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Air turbulence continues

Jet Airways has declared a large profit of Rs 143 crore for the first quarter ended June, but most of it is the result of the way it now depreciates its smaller Boeing 737 and ATR planes.

Print Edition: August 24, 2008

Jet Airways has declared a large profit of Rs 143 crore for the first quarter ended June, but most of it is the result of the way it now depreciates its smaller Boeing 737 and ATR planes.

The fact is that all airlines continue to bleed and so, are cutting costs and increasing revenues by raising fares. From August 1, all the leading carriers—Jet, Kingfisher-Deccan and Air India— have raised fares up to 10 per cent on all sectors. But Deccan reversed its decision within 24 hours as the other leading low cost carriers—JetLite and SpiceJet—retained their old fares.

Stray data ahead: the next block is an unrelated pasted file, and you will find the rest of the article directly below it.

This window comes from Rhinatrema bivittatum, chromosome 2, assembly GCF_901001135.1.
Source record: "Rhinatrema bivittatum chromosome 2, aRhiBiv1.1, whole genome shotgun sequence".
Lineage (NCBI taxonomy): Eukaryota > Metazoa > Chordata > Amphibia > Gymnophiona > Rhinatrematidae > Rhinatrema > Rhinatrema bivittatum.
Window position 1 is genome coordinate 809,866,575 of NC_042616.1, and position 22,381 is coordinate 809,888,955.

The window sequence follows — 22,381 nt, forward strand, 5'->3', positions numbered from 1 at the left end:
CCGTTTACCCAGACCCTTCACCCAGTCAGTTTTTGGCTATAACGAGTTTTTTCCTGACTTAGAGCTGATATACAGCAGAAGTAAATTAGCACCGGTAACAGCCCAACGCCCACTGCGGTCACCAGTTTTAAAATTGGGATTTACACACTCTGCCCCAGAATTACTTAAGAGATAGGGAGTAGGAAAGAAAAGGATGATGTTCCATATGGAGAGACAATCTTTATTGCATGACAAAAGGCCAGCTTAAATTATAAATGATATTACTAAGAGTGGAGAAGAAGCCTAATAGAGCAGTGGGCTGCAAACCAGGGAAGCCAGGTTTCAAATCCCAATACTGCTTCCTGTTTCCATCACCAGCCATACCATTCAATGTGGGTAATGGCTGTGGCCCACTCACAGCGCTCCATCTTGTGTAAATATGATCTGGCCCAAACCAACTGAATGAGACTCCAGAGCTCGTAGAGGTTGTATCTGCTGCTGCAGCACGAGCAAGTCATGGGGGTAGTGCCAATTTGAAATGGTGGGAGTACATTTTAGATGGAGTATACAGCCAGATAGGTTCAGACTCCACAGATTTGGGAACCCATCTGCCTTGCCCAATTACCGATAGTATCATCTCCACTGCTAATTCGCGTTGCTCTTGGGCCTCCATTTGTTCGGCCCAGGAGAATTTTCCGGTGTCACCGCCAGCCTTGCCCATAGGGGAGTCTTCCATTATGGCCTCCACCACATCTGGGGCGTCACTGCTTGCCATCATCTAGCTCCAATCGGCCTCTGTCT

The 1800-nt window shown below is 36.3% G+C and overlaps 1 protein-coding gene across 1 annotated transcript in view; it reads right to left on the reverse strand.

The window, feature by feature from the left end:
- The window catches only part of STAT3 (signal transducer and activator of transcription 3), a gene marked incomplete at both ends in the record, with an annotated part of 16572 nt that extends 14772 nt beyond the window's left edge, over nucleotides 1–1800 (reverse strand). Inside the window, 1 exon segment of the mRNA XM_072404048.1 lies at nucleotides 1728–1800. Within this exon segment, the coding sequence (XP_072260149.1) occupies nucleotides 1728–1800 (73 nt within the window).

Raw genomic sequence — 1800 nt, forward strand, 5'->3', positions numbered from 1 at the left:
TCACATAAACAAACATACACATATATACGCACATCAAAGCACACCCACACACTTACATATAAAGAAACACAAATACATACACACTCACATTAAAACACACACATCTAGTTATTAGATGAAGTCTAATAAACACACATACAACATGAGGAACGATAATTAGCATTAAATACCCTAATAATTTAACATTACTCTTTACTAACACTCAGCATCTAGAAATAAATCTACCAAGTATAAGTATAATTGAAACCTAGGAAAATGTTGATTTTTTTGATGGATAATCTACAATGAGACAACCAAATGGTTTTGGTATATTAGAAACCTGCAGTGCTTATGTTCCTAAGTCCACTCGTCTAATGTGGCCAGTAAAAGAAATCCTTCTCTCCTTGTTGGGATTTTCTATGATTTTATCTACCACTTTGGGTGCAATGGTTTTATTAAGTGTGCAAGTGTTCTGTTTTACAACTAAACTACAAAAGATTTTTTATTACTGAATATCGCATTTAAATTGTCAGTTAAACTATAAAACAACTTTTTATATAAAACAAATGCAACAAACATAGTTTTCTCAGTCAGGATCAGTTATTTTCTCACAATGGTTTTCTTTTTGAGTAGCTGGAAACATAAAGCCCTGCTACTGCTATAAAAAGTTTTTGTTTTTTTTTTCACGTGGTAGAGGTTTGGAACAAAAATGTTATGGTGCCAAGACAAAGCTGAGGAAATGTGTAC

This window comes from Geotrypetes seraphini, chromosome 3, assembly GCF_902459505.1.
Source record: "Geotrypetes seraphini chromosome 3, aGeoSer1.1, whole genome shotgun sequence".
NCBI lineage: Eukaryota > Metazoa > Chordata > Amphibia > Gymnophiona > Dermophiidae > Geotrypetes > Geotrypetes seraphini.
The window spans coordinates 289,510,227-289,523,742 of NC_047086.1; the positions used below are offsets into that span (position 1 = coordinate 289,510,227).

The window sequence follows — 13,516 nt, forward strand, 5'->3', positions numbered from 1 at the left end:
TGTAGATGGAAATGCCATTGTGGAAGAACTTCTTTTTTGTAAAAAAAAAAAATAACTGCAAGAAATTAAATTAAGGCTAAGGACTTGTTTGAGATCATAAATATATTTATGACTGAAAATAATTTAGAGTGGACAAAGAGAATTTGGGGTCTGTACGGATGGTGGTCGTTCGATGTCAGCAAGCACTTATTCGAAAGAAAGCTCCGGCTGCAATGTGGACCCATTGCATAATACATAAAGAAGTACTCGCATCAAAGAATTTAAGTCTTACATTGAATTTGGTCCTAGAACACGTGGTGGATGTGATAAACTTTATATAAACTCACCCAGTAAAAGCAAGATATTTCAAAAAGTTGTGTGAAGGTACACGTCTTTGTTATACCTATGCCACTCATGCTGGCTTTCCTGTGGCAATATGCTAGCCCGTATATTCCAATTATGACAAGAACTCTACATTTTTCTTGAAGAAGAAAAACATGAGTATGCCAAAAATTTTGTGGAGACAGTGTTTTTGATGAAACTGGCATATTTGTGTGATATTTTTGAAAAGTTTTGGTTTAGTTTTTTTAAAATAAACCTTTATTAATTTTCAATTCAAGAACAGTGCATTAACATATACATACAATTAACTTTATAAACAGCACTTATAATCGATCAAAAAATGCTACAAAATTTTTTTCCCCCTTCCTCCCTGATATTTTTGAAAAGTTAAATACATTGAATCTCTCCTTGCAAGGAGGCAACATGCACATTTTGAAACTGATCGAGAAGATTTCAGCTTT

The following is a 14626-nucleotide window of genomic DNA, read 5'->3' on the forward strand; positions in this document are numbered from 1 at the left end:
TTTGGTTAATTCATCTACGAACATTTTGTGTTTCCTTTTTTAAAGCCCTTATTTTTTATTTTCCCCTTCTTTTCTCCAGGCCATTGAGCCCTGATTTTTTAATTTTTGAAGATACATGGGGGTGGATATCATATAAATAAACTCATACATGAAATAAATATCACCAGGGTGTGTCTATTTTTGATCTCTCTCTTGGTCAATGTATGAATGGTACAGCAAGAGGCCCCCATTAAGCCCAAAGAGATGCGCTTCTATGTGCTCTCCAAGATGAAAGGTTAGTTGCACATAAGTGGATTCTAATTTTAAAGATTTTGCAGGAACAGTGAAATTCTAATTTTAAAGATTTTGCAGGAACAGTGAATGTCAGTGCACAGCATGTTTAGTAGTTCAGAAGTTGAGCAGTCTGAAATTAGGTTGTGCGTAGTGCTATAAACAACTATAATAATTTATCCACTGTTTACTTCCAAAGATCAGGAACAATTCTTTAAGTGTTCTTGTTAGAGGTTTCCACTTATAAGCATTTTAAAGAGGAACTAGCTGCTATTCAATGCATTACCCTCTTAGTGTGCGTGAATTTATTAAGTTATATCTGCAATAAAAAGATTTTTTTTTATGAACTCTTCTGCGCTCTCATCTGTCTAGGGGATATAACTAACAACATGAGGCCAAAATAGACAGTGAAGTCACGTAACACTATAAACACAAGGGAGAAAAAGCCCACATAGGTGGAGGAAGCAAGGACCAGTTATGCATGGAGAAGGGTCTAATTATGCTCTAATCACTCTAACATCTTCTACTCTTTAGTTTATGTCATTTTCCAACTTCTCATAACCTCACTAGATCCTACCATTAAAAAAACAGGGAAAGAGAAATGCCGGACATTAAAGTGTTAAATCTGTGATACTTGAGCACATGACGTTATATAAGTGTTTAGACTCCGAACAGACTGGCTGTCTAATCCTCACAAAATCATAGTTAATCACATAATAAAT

Meanwhile, all airlines are rationalising routes and reducing capacities. Jet has cut back capacity even on some international sectors and Kingfisher is looking to sell two of its Airbus A340-500 aircraft even before delivery while re-evaluating its plans for non-stop services between India and the US. Air India officials privately concede that the 15-month delay in deliveries of Boeing 787 Dreamliner has actually “helped” them. But it doesn’t stop there. Airlines are also cutting back passenger amenities and reducing meal choices in a desperate bid to cut costs.

Kushan Mitra

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